Daily Planet One with Nature What's Up World?

Looking pretty good at the age of 34,0004 min read

January 4, 2021 4 min read


Looking pretty good at the age of 34,0004 min read

Reading Time: 4 minutes

Look at this animal right here. What do you think it is?

Rhino | Species | WWF
Image: WWF

A rhinoceros? You are absolutely right.
Now, put this image together.

That’s a rhinoceros of the past, wooly and tens of thousands of years old. Scientists estimate that this recently discovered carcass is likely between 20000 and 50000 years old.

An exciting discovery

So why is this relic of a creature in the news today? Well, the reason is both exciting and absolutely terrifying. On the one hand, researchers in Russia have made the most amazing discovery. In the melted permafrost of a northern Russian River, fossil scientist Valery Plotnikov has found a young extinct rhino with most of its organs intact! Although the rhino is most certainly not alive, its intact condition will open up ginormous discoveries about the planet’s past.

Scientists say these woolly rhino remains will be taken to a laboratory for radiocarbon investigation next year
The wooly rhino embedded in the river beneath the melted permafrost. Image: The Guardian

Owliver’s Obscure Observation: Scientists previously found a wooly rhino,Sasha, near the very same River Tirekhtyakh in 2014. Sasha, the scientists estimated, was 34,000 years old.

Just by looking at it, Plotnikov was able to gauge that the rhino was 3-4 years old and most likely died by drowning. Moreover, the rhino is between 10,000 and 50,000 years old.

The woolly rhino, from Siberia’s Yakutia region
The discovered wooly rhino, photographed soon after it was found. Image: The Guardian

The rhino’s cells will be perfect for researchers to study as soon as the roads are cleared of ice, and it can be transported to a lab. Scientists can understand evolution better, reimagine history, and may even be able to clone the creature’s cells. Perhaps one day, they will clone the creature itself. Although I must admit, the idea is a bit too Victor Frankenstein-like for me.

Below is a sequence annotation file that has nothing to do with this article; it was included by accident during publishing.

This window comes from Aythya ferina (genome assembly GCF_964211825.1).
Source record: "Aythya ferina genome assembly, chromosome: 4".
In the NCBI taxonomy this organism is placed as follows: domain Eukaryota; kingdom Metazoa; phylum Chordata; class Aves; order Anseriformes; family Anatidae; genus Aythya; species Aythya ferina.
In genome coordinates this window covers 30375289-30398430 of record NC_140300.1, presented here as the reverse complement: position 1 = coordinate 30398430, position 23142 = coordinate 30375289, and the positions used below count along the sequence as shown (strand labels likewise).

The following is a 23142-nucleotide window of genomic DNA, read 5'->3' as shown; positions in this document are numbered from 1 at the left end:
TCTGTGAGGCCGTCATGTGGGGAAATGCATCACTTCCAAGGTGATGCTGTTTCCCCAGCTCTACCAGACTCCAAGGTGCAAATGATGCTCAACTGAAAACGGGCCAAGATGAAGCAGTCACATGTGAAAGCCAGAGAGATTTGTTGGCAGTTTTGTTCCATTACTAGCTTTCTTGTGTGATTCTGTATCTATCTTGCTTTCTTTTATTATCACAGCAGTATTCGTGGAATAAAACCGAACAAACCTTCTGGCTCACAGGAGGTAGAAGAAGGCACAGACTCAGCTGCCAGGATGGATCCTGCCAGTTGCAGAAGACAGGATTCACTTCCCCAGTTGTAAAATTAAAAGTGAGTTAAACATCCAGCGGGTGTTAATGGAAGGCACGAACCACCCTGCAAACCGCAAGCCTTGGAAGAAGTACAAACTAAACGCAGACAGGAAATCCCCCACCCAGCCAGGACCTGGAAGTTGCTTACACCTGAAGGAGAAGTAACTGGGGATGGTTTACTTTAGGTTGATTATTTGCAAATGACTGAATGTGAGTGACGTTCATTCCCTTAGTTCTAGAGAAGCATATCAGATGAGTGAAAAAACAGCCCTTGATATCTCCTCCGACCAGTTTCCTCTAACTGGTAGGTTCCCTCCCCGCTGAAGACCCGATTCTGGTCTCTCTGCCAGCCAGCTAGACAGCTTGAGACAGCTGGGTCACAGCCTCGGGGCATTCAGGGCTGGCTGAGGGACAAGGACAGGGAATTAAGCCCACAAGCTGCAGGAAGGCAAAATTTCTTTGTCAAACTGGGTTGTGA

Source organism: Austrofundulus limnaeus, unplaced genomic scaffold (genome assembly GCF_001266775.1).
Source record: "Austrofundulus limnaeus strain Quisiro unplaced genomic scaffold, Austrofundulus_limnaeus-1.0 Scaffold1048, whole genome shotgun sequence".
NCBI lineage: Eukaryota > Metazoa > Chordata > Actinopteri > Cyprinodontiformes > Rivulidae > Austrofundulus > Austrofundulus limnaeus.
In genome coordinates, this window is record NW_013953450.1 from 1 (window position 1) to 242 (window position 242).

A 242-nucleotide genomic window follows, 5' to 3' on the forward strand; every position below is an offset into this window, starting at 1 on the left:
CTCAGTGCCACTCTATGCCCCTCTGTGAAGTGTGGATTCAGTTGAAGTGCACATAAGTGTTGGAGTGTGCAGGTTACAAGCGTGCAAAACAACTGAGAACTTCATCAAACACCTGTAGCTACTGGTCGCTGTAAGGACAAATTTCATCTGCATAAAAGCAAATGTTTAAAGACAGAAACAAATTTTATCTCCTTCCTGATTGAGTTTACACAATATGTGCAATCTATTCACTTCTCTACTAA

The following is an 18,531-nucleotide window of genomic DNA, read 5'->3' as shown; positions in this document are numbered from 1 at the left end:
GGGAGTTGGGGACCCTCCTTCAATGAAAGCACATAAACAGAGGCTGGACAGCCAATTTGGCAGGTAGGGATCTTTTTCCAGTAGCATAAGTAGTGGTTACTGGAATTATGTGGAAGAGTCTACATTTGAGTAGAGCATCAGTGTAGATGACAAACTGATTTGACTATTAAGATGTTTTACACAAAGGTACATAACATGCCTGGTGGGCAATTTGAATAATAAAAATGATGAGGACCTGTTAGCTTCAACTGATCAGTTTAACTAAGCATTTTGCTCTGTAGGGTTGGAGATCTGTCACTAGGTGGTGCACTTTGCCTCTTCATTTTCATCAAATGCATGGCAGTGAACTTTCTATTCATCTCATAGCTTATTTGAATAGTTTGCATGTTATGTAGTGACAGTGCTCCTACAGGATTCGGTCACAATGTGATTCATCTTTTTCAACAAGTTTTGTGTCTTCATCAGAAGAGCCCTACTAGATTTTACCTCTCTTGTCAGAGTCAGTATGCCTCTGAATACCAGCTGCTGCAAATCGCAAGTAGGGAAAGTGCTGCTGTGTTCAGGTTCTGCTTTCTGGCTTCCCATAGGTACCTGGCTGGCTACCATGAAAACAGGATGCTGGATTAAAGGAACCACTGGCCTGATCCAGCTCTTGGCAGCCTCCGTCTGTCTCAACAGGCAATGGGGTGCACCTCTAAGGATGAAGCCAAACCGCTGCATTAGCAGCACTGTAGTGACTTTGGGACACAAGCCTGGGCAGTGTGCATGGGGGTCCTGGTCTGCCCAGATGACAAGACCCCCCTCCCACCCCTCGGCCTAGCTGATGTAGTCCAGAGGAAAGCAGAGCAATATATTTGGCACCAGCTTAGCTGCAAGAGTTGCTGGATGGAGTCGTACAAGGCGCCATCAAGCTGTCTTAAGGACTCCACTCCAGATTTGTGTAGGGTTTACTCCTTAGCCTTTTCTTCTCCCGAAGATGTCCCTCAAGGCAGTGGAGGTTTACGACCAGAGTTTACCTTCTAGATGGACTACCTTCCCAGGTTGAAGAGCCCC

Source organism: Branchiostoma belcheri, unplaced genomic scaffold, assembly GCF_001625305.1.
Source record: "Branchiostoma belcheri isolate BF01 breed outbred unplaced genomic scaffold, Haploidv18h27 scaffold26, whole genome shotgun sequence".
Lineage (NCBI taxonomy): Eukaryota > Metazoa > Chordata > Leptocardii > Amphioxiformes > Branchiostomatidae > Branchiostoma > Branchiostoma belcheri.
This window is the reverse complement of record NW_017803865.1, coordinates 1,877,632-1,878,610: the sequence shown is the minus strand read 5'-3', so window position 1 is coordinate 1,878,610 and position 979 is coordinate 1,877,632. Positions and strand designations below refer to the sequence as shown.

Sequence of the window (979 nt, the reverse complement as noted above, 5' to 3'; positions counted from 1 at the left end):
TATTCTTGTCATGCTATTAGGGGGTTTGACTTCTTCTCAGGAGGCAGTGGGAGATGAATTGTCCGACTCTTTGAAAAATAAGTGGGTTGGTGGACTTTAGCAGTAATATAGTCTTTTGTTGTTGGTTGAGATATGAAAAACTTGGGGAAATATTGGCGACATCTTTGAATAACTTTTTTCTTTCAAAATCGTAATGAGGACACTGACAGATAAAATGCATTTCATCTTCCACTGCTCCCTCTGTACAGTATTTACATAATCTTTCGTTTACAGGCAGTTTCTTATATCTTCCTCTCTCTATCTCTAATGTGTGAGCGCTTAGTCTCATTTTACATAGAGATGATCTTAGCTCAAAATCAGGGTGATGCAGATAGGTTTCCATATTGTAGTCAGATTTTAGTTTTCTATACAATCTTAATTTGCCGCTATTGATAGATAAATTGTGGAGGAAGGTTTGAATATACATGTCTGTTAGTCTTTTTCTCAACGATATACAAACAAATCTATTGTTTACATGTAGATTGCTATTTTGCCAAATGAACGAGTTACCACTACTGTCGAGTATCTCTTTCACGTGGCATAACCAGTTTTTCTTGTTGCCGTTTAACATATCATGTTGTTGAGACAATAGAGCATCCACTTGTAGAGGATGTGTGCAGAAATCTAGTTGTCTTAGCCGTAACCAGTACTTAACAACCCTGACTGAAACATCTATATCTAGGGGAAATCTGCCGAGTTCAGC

Owliver’s Obscure Observation: Scientists recently found that rapid climate change and the hunting of larger animals were the primary reasons for the extinction of the wooly mammoth. Learn all about the history of extinction here.

A terrifying angle

A woolly Rhinoceros’ skeleton. Image: Smithsonian Magazine

On the other hand-yes that fated climate change hand is back- the melting of the permafrost indicates extreme climate change. The permafrost in the arctic holds several times more carbon than the entire planet! Fortunately, due to the permanently frozen state of the land this carbon has remained trapped and hasn’t heated up the atmosphere. But as the ice melts, its trapped greenhouse gases will gradually enter the atmosphere, heat it up further and cause even more ice to melt.

Strange lake belches flammable gas in the high Arctic | Science News for  Students
Scientists light a match over a spot in the ice where methane is being released. The air catches fire as the methane gas present in that region is highly flammable.

Furthermore, the carcasses that are trapped in the ice host dormant viruses that could spread to humans. Some of these viruses could even be deadly. In fact, recently, an extinct animal found in the permafrost had traces of the smallpox virus in its cells. This lethal virus has previously been eradicated through vaccines and a sustained global effort. No one would like to fathom the devastation that could be caused by a renewed onslaught of the disease.

Click on this image to learn about how you can reduce the carbon you send into this world.

Let’s make Permafrost permanent again

So, all things considered, we found a wooly rhinoceros, but we were also reminded of a pressing issue. While all this may get you feeling sick and nervous, do not worry, a lot is being done to remedy the planet, and there is even more that you can do. So, remember, while innovation and human action have brought some wooly rhinos to our attention, we can also keep the rest of these furry giants hidden away. In permafrost, for the ages to come.

With Excerpts From: Smithsonian Magazine, The Guardian, The Hindu, National Geographic

Leave a comment

Your email address will not be published. Required fields are marked *